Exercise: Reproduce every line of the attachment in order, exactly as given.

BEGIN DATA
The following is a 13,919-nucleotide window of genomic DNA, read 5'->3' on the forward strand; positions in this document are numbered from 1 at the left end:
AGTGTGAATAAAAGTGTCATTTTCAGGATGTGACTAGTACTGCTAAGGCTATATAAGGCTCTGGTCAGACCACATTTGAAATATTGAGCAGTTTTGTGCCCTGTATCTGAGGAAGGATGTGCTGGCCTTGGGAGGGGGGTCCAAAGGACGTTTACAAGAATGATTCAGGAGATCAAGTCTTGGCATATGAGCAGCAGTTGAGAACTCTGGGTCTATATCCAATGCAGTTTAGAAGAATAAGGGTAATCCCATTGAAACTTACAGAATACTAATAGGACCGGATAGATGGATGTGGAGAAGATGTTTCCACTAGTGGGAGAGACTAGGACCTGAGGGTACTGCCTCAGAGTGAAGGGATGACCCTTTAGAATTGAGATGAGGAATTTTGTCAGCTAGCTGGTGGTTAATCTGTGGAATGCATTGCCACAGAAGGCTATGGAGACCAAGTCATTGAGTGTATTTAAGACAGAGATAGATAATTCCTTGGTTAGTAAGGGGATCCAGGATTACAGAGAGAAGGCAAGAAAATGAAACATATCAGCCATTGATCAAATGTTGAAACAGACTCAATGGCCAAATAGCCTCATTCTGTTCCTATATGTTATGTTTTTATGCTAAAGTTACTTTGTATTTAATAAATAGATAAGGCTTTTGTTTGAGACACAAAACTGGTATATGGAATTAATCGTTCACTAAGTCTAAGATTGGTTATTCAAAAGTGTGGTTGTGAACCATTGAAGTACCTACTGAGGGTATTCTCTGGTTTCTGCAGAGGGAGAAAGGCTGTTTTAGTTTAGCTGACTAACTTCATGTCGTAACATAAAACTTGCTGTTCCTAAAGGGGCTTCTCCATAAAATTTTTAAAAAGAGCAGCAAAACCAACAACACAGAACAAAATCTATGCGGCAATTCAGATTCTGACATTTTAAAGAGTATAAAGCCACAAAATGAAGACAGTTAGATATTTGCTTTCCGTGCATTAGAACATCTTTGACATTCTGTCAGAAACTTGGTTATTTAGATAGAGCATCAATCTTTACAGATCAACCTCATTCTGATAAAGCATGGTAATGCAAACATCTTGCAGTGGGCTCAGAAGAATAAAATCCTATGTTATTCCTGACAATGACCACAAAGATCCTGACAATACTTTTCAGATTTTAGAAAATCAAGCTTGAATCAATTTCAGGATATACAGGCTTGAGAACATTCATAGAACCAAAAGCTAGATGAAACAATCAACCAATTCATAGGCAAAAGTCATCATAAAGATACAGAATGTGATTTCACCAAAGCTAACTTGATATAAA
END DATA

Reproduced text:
The following is a 13,919-nucleotide window of genomic DNA, read 5'->3' on the forward strand; positions in this document are numbered from 1 at the left end:
AGTGTGAATAAAAGTGTCATTTTCAGGATGTGACTAGTACTGCTAAGGCTATATAAGGCTCTGGTCAGACCACATTTGAAATATTGAGCAGTTTTGTGCCCTGTATCTGAGGAAGGATGTGCTGGCCTTGGGAGGGGGGTCCAAAGGACGTTTACAAGAATGATTCAGGAGATCAAGTCTTGGCATATGAGCAGCAGTTGAGAACTCTGGGTCTATATCCAATGCAGTTTAGAAGAATAAGGGTAATCCCATTGAAACTTACAGAATACTAATAGGACCGGATAGATGGATGTGGAGAAGATGTTTCCACTAGTGGGAGAGACTAGGACCTGAGGGTACTGCCTCAGAGTGAAGGGATGACCCTTTAGAATTGAGATGAGGAATTTTGTCAGCTAGCTGGTGGTTAATCTGTGGAATGCATTGCCACAGAAGGCTATGGAGACCAAGTCATTGAGTGTATTTAAGACAGAGATAGATAATTCCTTGGTTAGTAAGGGGATCCAGGATTACAGAGAGAAGGCAAGAAAATGAAACATATCAGCCATTGATCAAATGTTGAAACAGACTCAATGGCCAAATAGCCTCATTCTGTTCCTATATGTTATGTTTTTATGCTAAAGTTACTTTGTATTTAATAAATAGATAAGGCTTTTGTTTGAGACACAAAACTGGTATATGGAATTAATCGTTCACTAAGTCTAAGATTGGTTATTCAAAAGTGTGGTTGTGAACCATTGAAGTACCTACTGAGGGTATTCTCTGGTTTCTGCAGAGGGAGAAAGGCTGTTTTAGTTTAGCTGACTAACTTCATGTCGTAACATAAAACTTGCTGTTCCTAAAGGGGCTTCTCCATAAAATTTTTAAAAAGAGCAGCAAAACCAACAACACAGAACAAAATCTATGCGGCAATTCAGATTCTGACATTTTAAAGAGTATAAAGCCACAAAATGAAGACAGTTAGATATTTGCTTTCCGTGCATTAGAACATCTTTGACATTCTGTCAGAAACTTGGTTATTTAGATAGAGCATCAATCTTTACAGATCAACCTCATTCTGATAAAGCATGGTAATGCAAACATCTTGCAGTGGGCTCAGAAGAATAAAATCCTATGTTATTCCTGACAATGACCACAAAGATCCTGACAATACTTTTCAGATTTTAGAAAATCAAGCTTGAATCAATTTCAGGATATACAGGCTTGAGAACATTCATAGAACCAAAAGCTAGATGAAACAATCAACCAATTCATAGGCAAAAGTCATCATAAAGATACAGAATGTGATTTCACCAAAGCTAACTTGATATAAA